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A beautiful set of planters will elevate the look of the garden. Thankfully, you don’t have to spend a fortune on pots and planters to liven up your outdoor space. In this guide, we’re dishing out gardening hacks for a stylish garden and planter boxes.

How Do You Style a Planter?

There are so many ways of styling a plain planter. It’s virtually a blank canvas; you’re only limited by your imagination! Here are some tips to get you started:

A fresh coat of paint:

Breathe life back into your old, dusty planters with a fresh coat of paint. You can choose a bright or muted color palette to match your garden theme. Plain white is also perfect for rustic and minimalist garden themes. Painted flower pots could work as a focal point for the garden. These could draw the eye to highlight the beautiful arrangement.

Grow multiple plants in one pot:

succulent plant grows in a pot

This is a great trick to add lushness to the garden while also making the most of the area’s square footage. For example, combining succulents with some flowering plants would make a terrific addition to the garden. You can also mix some greens with herbs for texture or flowering plants with creeping plants as if the plants are spilling over the pots.

Hang wicker baskets on bare walls

Hanging baskets make an excellent base for creeping plants because the plants could spill over the edge and accentuate the space. Wicker baskets, in particular, look best when hung over bare concrete, brick, or timber walls. Style it with a combination of colorful plants (zinnias, begonias, etc.) with fillers like Blue cape plumbago and golden lantana. Finish the arrangement with English ivy as a spiller for drama.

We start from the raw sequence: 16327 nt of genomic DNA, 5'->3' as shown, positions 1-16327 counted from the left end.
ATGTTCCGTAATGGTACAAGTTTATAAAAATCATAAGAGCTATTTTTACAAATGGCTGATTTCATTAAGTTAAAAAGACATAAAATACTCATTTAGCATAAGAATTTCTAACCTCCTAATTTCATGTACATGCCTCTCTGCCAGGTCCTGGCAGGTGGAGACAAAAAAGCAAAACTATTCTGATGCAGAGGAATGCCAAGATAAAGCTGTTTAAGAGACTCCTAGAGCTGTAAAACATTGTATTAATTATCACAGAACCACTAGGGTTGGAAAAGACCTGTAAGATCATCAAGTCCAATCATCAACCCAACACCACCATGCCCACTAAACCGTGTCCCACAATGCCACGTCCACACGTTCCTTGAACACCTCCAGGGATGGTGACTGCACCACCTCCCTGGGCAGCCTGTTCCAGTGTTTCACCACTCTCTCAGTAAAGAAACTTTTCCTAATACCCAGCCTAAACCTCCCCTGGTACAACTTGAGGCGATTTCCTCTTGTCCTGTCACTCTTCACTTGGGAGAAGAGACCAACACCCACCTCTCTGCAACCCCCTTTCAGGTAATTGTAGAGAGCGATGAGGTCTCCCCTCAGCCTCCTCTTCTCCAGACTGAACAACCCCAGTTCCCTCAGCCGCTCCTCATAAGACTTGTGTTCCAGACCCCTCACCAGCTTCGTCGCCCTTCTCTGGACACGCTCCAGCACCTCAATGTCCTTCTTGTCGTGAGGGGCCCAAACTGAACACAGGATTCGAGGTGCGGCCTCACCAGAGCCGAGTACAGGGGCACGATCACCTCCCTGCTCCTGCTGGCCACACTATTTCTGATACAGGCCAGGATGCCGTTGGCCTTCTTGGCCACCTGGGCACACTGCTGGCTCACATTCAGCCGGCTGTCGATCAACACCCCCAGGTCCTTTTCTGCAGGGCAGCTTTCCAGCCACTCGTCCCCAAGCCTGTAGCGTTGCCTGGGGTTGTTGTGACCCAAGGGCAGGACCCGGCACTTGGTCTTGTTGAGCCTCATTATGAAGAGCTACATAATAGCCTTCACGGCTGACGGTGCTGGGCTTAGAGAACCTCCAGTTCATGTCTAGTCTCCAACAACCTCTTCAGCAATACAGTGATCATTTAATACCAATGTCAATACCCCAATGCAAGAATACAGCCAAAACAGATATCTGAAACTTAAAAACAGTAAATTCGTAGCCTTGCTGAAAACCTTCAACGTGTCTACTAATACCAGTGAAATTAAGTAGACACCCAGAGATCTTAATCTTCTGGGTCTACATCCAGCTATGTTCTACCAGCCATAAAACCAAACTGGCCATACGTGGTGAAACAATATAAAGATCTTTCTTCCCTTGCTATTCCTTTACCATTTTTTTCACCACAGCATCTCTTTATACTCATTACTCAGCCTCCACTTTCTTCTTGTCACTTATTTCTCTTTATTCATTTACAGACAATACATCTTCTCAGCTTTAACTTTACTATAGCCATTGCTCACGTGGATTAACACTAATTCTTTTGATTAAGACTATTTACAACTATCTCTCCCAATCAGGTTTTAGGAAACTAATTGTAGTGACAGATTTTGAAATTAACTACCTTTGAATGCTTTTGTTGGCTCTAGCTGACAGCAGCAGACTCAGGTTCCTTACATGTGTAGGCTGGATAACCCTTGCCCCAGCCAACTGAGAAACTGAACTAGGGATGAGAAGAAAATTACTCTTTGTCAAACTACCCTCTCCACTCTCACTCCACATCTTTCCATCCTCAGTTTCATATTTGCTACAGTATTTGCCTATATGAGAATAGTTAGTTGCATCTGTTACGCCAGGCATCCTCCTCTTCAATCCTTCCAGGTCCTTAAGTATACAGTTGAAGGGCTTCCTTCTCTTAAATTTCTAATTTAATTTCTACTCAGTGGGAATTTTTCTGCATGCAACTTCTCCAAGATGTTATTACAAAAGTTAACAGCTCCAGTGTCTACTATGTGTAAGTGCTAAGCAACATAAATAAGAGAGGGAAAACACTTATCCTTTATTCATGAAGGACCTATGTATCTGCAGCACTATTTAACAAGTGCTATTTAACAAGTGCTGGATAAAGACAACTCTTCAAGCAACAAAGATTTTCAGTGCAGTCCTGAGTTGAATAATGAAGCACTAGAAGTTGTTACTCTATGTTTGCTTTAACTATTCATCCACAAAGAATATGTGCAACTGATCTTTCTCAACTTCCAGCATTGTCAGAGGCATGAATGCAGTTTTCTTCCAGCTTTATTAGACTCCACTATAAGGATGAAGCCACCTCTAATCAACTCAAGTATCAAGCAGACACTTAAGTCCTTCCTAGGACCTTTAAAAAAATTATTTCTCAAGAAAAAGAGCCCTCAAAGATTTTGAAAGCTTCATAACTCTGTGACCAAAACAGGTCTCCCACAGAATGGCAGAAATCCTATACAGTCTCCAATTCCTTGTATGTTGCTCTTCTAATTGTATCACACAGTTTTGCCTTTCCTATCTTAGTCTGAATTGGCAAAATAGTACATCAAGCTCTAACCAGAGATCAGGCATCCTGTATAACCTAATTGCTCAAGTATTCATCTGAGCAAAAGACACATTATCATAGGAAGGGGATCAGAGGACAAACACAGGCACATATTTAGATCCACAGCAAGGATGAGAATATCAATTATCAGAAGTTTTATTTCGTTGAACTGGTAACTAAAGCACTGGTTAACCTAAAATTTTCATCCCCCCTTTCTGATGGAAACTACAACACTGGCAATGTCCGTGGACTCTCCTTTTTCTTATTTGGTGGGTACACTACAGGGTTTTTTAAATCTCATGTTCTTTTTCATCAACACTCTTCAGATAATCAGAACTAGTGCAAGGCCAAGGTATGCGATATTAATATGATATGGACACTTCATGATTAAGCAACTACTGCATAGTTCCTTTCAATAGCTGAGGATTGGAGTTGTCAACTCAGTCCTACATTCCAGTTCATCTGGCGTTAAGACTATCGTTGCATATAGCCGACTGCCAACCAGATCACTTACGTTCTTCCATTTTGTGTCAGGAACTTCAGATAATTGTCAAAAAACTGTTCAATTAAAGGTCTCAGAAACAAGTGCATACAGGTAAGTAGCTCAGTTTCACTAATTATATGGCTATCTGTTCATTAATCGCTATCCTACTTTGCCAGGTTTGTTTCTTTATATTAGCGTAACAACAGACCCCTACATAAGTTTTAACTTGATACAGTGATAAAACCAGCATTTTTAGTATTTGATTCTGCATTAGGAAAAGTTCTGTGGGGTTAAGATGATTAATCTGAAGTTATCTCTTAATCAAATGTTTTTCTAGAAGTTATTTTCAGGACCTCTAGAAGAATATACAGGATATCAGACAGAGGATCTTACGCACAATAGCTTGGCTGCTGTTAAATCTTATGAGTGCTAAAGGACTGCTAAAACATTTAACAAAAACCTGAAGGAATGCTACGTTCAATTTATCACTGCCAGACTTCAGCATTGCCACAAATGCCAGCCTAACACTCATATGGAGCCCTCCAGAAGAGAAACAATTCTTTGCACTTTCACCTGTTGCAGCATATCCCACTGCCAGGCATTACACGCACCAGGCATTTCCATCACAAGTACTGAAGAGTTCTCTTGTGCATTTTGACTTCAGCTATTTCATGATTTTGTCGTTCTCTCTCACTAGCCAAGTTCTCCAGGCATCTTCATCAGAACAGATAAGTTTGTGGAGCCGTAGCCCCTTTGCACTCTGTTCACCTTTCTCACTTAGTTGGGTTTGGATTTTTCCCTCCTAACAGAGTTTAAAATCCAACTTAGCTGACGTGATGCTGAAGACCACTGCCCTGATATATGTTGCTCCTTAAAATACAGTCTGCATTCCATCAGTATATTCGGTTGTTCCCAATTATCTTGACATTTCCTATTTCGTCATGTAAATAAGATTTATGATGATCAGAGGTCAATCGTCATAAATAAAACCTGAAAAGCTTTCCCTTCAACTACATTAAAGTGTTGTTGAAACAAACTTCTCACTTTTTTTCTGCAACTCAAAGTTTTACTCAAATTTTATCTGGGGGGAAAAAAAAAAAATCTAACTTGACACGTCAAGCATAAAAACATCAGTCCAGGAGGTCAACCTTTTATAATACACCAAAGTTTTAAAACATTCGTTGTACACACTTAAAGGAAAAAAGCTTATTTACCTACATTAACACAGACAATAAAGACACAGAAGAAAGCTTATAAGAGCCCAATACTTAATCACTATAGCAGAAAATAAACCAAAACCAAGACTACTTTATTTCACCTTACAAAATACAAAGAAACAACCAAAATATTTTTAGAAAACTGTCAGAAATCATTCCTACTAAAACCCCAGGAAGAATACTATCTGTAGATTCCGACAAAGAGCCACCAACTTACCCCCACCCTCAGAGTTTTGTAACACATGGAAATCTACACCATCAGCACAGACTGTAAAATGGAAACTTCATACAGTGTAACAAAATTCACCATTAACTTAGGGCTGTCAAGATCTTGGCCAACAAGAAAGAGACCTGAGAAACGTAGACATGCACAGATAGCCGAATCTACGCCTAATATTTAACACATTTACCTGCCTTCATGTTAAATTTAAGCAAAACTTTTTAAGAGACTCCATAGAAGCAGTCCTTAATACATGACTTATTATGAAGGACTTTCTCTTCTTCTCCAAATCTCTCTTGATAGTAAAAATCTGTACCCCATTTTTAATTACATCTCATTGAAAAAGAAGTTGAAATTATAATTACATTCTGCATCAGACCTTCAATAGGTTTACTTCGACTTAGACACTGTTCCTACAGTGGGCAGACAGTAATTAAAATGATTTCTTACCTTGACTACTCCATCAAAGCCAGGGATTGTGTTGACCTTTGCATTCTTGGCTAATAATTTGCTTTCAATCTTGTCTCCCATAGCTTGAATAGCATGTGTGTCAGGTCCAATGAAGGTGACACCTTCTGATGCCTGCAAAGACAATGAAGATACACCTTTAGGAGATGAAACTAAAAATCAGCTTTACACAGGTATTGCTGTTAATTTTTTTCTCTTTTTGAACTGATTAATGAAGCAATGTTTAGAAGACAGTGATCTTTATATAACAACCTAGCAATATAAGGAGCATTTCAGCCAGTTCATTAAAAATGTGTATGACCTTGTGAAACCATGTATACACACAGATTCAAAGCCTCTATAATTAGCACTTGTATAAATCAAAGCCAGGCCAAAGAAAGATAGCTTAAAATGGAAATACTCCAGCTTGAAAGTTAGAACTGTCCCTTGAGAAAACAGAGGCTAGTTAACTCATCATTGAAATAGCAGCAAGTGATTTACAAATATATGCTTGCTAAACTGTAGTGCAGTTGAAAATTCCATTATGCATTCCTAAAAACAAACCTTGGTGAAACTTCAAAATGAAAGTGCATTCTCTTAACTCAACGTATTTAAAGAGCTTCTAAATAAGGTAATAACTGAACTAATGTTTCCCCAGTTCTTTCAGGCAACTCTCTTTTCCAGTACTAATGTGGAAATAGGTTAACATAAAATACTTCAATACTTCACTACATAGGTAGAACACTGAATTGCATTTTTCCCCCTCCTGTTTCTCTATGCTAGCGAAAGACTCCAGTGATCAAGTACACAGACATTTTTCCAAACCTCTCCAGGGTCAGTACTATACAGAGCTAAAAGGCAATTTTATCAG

Tabletop arrangement

A classic tabletop arrangement will always look good in any garden setting. It’s especially good for a garden with a seating area. Set a large, round, or square planter on top of a small, sturdy table. Fill the pot with a combination of flowering plants, fillers, and spillers to add lushness and a sense of movement to the arrangement. Using contrasting colors will work well for a plain or dull backyard setting. For example, combining yellow and pink flowering plants with

Freestanding pots

living room with big flower pot

Large, tall planters are best set at the bottom of the stairs, near a doorway, or in a blank corner. We suggest using a tall planter with a geometric shape for some architectural drama and then filling the pot with creeping vines as spillers and, perhaps, some plants with dense, tiny foliage as fillers. A neutral-toned pot or one with texture will complement brightly-hued flowers! You can create two freestanding pots and set these on either side of the stairs or doorway, framing the structure with gorgeous blooms!

Multiple pots in complementing colors

wall gardening

Setting various pots in a corner is a tried and tested trick to add style to a garden. You can choose pots with the same neutral tones or play with different contrasts or textures; it’s really up to you. What you want to achieve is a unique yet uniform design so that the pots won’t clash with your garden design. Experiment with pots of different sizes and shapes, as well as plants of different heights. Just be sure to set the tallest plants in the back so these won’t create shade that could stunt the growth of nearby plants. Also, give these plants ample room to grow, not setting them too closely together.

Wide shallow planters

A wide, shallow planter is often used to grow various succulents and cacti. You can also grow plants with beautifully patterned leaves on a shallow, wide pot. Adding small rocks and pebbles to the arrangement perfectly mimics a beautiful desert-themed design. You can use a flat rock as a base for the shallow planter, set it on a small table, or use it as is. Set in strategic areas of the garden to add interest to the space.

Raised Bed Planter Design Ideas

In-Ground Customized Raised Bed